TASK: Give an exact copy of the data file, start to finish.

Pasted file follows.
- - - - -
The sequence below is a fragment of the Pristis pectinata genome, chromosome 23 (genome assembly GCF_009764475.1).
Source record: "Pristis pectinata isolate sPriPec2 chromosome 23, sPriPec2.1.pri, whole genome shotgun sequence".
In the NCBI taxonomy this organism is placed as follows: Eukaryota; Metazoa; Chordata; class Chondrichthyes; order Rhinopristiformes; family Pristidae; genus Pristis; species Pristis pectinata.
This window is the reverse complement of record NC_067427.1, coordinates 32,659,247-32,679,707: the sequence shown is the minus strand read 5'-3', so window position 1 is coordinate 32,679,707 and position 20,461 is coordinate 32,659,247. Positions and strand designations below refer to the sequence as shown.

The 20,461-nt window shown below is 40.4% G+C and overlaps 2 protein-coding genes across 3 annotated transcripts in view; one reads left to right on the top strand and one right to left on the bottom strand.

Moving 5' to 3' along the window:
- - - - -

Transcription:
The sequence below is a fragment of the Pristis pectinata genome, chromosome 23 (genome assembly GCF_009764475.1).
Source record: "Pristis pectinata isolate sPriPec2 chromosome 23, sPriPec2.1.pri, whole genome shotgun sequence".
In the NCBI taxonomy this organism is placed as follows: Eukaryota; Metazoa; Chordata; class Chondrichthyes; order Rhinopristiformes; family Pristidae; genus Pristis; species Pristis pectinata.
This window is the reverse complement of record NC_067427.1, coordinates 32,659,247-32,679,707: the sequence shown is the minus strand read 5'-3', so window position 1 is coordinate 32,679,707 and position 20,461 is coordinate 32,659,247. Positions and strand designations below refer to the sequence as shown.

The 20,461-nt window shown below is 40.4% G+C and overlaps 2 protein-coding genes across 3 annotated transcripts in view; one reads left to right on the top strand and one right to left on the bottom strand.

Moving 5' to 3' along the window: